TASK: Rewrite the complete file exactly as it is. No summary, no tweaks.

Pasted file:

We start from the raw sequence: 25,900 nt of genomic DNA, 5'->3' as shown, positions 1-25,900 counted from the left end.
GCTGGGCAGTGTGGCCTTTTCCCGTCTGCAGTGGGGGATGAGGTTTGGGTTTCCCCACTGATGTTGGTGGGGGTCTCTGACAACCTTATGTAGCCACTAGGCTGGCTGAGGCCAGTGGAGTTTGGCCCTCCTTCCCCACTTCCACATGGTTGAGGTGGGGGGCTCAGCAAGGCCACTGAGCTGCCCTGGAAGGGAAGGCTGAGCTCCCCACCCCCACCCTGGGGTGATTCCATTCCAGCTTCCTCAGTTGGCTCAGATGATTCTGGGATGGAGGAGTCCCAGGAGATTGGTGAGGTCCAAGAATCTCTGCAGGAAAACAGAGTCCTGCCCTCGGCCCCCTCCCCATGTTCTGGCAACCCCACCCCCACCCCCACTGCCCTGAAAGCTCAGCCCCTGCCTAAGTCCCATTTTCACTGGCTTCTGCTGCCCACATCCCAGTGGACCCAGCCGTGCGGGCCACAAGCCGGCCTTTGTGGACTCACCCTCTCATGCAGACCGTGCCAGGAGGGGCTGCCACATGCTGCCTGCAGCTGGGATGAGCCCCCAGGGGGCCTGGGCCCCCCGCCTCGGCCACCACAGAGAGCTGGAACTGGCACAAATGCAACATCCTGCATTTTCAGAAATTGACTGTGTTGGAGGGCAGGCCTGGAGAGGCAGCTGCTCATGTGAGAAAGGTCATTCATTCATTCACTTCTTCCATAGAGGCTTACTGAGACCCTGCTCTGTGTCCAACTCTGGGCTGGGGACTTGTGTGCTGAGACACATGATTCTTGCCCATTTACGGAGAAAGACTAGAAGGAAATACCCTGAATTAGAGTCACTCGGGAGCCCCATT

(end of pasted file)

We start from the raw sequence: 25,900 nt of genomic DNA, 5'->3' as shown, positions 1-25,900 counted from the left end.
GCTGGGCAGTGTGGCCTTTTCCCGTCTGCAGTGGGGGATGAGGTTTGGGTTTCCCCACTGATGTTGGTGGGGGTCTCTGACAACCTTATGTAGCCACTAGGCTGGCTGAGGCCAGTGGAGTTTGGCCCTCCTTCCCCACTTCCACATGGTTGAGGTGGGGGGCTCAGCAAGGCCACTGAGCTGCCCTGGAAGGGAAGGCTGAGCTCCCCACCCCCACCCTGGGGTGATTCCATTCCAGCTTCCTCAGTTGGCTCAGATGATTCTGGGATGGAGGAGTCCCAGGAGATTGGTGAGGTCCAAGAATCTCTGCAGGAAAACAGAGTCCTGCCCTCGGCCCCCTCCCCATGTTCTGGCAACCCCACCCCCACCCCCACTGCCCTGAAAGCTCAGCCCCTGCCTAAGTCCCATTTTCACTGGCTTCTGCTGCCCACATCCCAGTGGACCCAGCCGTGCGGGCCACAAGCCGGCCTTTGTGGACTCACCCTCTCATGCAGACCGTGCCAGGAGGGGCTGCCACATGCTGCCTGCAGCTGGGATGAGCCCCCAGGGGGCCTGGGCCCCCCGCCTCGGCCACCACAGAGAGCTGGAACTGGCACAAATGCAACATCCTGCATTTTCAGAAATTGACTGTGTTGGAGGGCAGGCCTGGAGAGGCAGCTGCTCATGTGAGAAAGGTCATTCATTCATTCACTTCTTCCATAGAGGCTTACTGAGACCCTGCTCTGTGTCCAACTCTGGGCTGGGGACTTGTGTGCTGAGACACATGATTCTTGCCCATTTACGGAGAAAGACTAGAAGGAAATACCCTGAATTAGAGTCACTCGGGAGCCCCATT